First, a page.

Your friendly neighbourhood 18-year-old

My sister turned 18 recently. And my parents (after much persuasion from big sis here) agreed to have a big old shindig at home. It meant cooking lots of food, buying lots of booze, and making lots of noise.

So she decided to drop a little note to our neighbours to let them know there’d be some loud sounds, maybe till the wee hours. She called me up to ask if what she’d written was okay. This is what she had:

Dear Sir/Madam
123 will be holding a party, where there will be loud music until 2am.
We'd like to apologise in advance for any inconvenience caused.
Thank you
123 Tokyngton Avenue


I had to get her to rewrite that quick-sharp. But it was interesting to see even my 18-year-old sister distancing herself with such business-like formality. For whatever reason.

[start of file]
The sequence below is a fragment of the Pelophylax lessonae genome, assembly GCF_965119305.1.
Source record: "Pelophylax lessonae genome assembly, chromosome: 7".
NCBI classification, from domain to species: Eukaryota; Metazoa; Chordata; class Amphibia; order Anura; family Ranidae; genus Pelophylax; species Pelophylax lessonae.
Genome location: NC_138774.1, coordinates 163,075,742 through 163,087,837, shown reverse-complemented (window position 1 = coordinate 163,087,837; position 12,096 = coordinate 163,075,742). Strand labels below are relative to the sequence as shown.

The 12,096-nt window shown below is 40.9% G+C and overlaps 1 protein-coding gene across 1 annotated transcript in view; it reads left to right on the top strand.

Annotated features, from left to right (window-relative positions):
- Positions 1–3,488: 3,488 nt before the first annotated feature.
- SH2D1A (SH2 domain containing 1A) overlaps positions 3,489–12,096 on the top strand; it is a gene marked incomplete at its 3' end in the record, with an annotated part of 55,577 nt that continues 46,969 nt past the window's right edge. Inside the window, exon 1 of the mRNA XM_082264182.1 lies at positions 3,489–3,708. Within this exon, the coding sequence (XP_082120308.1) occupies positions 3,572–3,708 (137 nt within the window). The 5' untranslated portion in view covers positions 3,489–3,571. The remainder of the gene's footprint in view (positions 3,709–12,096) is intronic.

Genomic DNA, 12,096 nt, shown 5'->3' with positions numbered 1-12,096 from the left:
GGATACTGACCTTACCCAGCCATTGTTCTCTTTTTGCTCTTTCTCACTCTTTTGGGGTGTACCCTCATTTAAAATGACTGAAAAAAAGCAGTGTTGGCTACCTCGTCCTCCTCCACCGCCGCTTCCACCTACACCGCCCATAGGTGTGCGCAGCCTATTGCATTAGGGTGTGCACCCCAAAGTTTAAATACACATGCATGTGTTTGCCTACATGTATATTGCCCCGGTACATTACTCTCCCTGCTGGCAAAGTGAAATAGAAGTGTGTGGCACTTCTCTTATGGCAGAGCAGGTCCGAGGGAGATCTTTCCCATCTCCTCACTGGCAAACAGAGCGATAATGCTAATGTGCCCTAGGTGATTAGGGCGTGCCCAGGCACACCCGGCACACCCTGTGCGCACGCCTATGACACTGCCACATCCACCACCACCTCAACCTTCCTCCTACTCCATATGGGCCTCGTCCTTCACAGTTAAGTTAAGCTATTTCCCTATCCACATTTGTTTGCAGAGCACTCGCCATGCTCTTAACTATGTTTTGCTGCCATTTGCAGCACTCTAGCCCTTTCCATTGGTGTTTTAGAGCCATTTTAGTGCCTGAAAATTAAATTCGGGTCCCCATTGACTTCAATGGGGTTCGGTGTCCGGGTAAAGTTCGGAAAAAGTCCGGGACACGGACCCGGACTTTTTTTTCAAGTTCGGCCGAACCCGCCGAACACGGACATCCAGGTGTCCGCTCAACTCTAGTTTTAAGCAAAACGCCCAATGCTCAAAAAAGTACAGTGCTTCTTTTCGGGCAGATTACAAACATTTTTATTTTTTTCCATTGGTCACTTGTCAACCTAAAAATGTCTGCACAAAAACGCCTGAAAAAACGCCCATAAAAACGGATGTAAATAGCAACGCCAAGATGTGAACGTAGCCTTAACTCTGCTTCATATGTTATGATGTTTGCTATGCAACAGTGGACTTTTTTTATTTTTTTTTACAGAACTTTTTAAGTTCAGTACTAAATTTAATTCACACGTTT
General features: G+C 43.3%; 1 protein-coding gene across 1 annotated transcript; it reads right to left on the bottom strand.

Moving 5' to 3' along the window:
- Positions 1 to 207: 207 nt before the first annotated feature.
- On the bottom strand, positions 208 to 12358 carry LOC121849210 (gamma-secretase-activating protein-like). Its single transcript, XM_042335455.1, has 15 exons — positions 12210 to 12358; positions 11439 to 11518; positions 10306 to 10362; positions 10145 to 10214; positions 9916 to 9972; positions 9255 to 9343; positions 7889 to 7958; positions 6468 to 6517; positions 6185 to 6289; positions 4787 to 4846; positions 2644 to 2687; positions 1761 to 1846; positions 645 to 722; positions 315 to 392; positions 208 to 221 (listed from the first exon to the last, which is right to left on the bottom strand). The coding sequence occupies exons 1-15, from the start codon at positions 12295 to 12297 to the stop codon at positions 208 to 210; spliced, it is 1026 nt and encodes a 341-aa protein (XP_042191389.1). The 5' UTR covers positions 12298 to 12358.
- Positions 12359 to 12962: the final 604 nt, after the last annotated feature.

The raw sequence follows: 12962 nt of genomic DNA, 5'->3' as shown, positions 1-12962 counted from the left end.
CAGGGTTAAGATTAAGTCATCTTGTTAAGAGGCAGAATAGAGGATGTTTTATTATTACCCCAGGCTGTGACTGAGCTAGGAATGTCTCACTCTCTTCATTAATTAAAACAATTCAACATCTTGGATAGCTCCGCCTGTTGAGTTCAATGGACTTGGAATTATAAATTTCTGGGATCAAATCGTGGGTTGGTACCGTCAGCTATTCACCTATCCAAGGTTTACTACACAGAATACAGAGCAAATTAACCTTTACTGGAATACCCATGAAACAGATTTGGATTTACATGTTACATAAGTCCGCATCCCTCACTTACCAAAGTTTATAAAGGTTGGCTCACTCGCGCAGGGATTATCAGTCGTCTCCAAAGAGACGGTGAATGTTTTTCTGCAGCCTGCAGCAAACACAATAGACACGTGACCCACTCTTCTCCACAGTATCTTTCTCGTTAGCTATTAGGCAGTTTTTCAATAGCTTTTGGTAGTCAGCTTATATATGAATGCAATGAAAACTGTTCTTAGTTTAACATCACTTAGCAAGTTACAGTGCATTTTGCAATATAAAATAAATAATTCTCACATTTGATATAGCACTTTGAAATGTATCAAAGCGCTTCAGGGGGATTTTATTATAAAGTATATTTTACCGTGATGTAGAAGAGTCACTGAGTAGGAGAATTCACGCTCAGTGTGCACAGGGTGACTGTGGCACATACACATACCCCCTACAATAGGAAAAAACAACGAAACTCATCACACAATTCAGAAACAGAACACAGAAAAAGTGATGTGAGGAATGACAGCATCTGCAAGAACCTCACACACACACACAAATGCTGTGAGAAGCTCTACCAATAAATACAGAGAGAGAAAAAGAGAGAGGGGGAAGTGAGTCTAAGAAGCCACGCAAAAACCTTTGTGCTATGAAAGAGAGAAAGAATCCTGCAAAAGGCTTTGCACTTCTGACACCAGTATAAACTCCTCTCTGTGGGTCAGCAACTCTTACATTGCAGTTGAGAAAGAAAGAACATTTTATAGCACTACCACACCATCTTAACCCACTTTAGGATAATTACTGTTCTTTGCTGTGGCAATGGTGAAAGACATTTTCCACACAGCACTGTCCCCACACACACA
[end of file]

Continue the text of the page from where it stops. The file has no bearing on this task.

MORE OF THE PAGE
After prompting her a few times with ‘what would you say if you were telling them in person?’ and ‘how would you want it to look if you were getting this?’ she gave it another go.

And it ended up sounding like this:


This is just a quick note to let you know I’m having an 18th birthday party this Saturday. We’ll try our best to keep it down, but if it gets a bit too loud, I’d like to apologise in advance.

My excuse is I’m only 18 once!


Aw. A bit warmer, a bit more personal, a bit more like her. And though the party did indeed get loud and late, we had zero complaints. In fact, a few neighbours came by during the week to tell us they really enjoyed the music from the comfort of their own homes. Which I don’t think would’ve happened if we’d gone with the formal, stuffy first draft.

So it’s always worth thinking about your reader – even if it’s just a note to your neighbours.

0 min read, posted in Writing tips, by Admin, on 26 Apr 2011